The end of Communities First funding will be devastating for some of the poorest areas in Wrexham.

Cllr Brian Cameron said the phasing out of the programme will hit families in Caia Park and Hightown extremely hard.

Communities First was the flagship community regeneration programme of the Welsh Government and since 2001 has been active in a number of communities in Wrexham that are within the top 30 per cent most deprived in Wales as described by the Welsh Index of Multiple Deprivation.

Cllr Cameron said whether it was Westminster or Cardiff who were responsible for the end of the funding, Wrexham Council needed to do something about it or it could cause major problems.

A report before the scrutiny committee examined the impact the end of the programme will have, with fears raised of increased crime, anti-social behaviour, homelessness and unemployment all mooted as possibilities.

“The report goes a long way to highlighting the impact losing Communities First will have and it makes very depressing reading,” Cllr Cameron said.

“We must all be concerned about the huge risk for the future. The knock-on effect for outside agencies including schools, police and social services is likely to be very severe at a time when they are all struggling.”

Cllr Cameron said the cuts would likely mean valued community services like The Venture or Gwenfro Valley would close unless the funding could be replaced.

He added: “The effect on the communities of Caia Park and Hightown will be devastating – they attract more than 2,000 children and 500 families between them.

“If the worst happens and several organisations are forced to close, has there been any analysis of what the cost to the council would be in the medium to long term?

“Regardless of who is to blame, we need to do something about it because Wrexham has a major problem on its hands.”

Leader of the council, Cllr Mark Pritchard, said the authority would have £237,000 in legacy funding for each of the two years after the programme ceases.

He added there had not been any guidance from Welsh Government as to how the cash should be spent but that it was not enough to sustain the programmes funded by Community First in the long term.

Wrexham Council did not have the cash to subsidise the services going forward, Cllr Pritchard said.

“I think I have made it clear from the start that we have to be honest to the people of Wrexham and people employed in this area. We had over £1 million and now there is £237,000 in the pot.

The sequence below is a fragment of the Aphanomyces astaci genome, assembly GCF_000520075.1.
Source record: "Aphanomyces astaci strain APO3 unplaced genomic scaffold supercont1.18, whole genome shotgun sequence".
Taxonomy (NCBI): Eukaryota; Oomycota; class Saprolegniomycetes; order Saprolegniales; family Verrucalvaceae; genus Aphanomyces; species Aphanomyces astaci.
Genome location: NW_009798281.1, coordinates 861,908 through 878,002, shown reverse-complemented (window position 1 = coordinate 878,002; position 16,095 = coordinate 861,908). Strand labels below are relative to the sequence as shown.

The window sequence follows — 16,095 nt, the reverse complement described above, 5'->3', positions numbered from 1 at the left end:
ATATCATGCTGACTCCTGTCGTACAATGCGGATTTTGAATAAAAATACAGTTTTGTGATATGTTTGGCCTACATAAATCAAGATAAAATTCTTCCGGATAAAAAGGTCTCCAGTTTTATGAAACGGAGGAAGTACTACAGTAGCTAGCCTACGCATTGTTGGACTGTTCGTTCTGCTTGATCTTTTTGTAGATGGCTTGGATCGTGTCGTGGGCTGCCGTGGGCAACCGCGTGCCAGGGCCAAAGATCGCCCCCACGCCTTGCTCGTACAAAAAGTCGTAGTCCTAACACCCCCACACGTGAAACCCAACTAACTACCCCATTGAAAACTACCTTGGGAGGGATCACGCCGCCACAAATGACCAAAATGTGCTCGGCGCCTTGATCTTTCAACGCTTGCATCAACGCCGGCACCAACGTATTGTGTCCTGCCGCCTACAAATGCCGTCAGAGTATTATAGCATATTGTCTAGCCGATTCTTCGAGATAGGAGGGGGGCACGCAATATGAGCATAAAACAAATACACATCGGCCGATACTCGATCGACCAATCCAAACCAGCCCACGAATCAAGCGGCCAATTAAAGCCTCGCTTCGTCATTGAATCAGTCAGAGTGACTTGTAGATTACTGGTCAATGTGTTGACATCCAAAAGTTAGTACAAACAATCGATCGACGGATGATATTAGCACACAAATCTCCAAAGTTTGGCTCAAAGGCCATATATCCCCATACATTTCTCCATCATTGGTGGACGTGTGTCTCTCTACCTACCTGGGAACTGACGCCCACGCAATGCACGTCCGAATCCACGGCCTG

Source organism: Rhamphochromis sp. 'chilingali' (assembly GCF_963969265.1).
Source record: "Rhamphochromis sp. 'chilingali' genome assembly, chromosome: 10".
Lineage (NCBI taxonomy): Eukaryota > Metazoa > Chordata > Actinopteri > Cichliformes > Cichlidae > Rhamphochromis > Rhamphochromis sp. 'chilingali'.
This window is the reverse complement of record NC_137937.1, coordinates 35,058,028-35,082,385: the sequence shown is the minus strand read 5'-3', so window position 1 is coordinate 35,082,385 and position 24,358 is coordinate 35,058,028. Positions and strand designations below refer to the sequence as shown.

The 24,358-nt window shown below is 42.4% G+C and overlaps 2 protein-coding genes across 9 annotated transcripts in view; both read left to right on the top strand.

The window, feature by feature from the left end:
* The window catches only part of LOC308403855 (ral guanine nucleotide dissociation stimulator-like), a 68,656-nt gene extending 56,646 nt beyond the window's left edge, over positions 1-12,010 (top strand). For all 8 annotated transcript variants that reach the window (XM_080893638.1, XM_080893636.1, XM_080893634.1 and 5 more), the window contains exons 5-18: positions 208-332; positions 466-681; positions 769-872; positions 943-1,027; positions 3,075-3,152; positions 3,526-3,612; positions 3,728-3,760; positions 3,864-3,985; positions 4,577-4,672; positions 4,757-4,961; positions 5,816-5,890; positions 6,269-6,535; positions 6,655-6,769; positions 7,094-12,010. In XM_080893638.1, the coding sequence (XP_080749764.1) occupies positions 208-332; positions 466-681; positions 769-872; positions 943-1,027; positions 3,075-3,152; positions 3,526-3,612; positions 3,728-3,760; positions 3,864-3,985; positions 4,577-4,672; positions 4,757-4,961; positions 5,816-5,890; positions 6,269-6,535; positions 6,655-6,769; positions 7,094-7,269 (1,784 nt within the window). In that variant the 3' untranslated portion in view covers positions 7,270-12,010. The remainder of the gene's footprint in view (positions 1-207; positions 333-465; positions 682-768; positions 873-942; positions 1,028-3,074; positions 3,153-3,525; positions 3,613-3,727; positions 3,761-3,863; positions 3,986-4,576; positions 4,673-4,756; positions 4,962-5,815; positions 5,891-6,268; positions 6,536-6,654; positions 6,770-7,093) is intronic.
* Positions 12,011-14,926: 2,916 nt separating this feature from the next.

“Most of the services will not be around – they will close because we, as a local authority, can’t subsidise them.

“Officers have been working tirelessly to put a plan in place to help the most deprived areas in Wrexham.

“We will continue to deal with poverty on a day to day basis but we had the funding and now we don’t. We will do our best as we always do.”

An assessment shows six of the services which currently benefit from the funding are classed as at high risk of closure.

The programme has a wide range of examples of where ex-offenders have been supported to rehabilitate and reintegrate within the community.

And without funding to continue these services, fears have been raised it could also lead to increased levels of

An assessment of service users carried out after it was announced the scheme was to be scrapped revealed a high proportion of people stated that they did not know where they would go for assistance or felt they would go nowhere.

Plas Madoc Opportunity Centre, Brynteg Community House, The Venture, Gwenfro Valley, The Land and Gwenfro House are all classed as being at high risk of closure.

Luke O’Connor House in Hightown, the Caia Park Partnership and Little Sunflowers Childcare are at a medium risk.

Low risk facilities include the Ruabon Centre of Excellence, Pant Community Centre, Llay Resource Centre, Brymbo and Tanyfron Regeneration Trust and Hightown Community Resource Centre.

Gwersyllt Resource Centre, Rhos Community Cafe, Church of the Nazarene in Penycae, Splash Community Trust, The Stiwt and Brynteg Memorial Hall are also low risk.

In October last year, the cabinet secretary for communities and children, Carl Sargeant AM, indicated he was minded to phase out the programme and following a consultation process, confirmed in a statement in February this year that the Communities First programme was to close by March 31, 2018.

This was part of a new approach to building resilient communities, which has seen changes to other Welsh Government programmes.